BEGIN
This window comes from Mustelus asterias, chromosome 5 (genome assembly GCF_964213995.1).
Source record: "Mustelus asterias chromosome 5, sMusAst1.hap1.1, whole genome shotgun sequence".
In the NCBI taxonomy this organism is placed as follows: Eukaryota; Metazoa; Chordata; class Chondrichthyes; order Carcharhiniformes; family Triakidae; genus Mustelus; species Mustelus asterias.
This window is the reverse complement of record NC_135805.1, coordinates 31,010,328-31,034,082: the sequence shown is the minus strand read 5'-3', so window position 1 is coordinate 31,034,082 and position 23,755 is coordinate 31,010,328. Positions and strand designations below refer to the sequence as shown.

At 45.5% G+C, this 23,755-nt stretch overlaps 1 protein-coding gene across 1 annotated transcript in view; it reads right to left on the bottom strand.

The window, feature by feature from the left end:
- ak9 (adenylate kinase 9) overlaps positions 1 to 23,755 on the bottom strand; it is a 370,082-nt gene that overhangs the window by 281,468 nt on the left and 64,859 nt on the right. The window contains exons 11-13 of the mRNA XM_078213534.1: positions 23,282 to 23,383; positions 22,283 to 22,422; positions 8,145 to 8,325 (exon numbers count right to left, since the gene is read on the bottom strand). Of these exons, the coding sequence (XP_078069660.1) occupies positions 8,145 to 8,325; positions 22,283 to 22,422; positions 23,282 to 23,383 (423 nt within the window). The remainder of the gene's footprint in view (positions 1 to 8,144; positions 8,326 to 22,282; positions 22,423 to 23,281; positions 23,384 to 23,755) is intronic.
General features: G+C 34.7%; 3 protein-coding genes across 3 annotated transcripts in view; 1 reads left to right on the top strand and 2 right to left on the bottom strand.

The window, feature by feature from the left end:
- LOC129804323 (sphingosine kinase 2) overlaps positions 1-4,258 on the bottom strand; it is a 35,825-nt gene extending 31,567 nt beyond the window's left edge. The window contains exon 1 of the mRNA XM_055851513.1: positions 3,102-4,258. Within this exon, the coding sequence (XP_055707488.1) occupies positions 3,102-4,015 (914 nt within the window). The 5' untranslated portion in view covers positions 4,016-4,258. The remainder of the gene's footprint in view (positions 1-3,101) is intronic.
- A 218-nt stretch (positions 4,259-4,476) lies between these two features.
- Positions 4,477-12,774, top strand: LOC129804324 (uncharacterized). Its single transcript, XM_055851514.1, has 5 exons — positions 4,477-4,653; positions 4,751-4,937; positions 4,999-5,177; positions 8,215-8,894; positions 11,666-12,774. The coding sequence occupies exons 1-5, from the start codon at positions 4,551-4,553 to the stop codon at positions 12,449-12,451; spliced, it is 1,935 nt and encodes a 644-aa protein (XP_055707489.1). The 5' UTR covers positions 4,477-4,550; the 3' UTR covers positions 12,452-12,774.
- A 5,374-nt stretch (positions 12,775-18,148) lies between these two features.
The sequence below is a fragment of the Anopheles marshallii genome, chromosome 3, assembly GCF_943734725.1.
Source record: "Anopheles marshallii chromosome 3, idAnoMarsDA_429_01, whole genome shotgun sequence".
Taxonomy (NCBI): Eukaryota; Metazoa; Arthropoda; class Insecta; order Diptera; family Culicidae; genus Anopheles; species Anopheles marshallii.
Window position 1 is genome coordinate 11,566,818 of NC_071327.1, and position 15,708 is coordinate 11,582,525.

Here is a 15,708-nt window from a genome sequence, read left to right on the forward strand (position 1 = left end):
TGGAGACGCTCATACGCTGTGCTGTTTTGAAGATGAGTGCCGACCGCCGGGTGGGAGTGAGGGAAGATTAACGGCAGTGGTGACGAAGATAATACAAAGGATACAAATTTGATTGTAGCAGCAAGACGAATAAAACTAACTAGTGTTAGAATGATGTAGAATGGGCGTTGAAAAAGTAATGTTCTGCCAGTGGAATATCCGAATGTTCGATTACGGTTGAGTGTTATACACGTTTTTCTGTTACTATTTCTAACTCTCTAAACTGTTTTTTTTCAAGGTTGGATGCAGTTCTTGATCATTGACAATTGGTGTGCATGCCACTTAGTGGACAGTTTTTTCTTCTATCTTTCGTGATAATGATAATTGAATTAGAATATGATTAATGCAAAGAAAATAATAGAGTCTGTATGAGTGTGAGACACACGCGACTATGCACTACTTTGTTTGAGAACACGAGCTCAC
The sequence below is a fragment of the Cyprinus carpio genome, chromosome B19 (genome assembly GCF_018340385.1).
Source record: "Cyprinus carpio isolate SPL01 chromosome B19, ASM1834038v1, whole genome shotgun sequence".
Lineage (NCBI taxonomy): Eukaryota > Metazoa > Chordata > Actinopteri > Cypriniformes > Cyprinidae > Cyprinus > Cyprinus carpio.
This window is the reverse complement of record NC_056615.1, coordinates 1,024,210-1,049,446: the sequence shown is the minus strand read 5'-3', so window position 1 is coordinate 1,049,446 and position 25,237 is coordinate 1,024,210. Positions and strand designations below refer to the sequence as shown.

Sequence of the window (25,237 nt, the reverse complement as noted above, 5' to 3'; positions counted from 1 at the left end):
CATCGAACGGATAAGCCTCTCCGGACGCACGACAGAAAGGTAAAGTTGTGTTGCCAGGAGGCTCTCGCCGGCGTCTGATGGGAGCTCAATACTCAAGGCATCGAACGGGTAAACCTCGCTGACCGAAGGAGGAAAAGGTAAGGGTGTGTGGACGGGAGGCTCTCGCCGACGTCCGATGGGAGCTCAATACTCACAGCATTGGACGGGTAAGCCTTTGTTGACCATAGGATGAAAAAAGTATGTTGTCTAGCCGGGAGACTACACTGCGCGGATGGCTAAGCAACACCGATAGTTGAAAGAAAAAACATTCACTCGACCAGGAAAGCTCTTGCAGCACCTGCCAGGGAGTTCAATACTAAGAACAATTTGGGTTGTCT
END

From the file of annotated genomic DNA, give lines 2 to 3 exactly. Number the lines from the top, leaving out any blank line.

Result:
Source record: "Mustelus asterias chromosome 5, sMusAst1.hap1.1, whole genome shotgun sequence".
In the NCBI taxonomy this organism is placed as follows: Eukaryota; Metazoa; Chordata; class Chondrichthyes; order Carcharhiniformes; family Triakidae; genus Mustelus; species Mustelus asterias.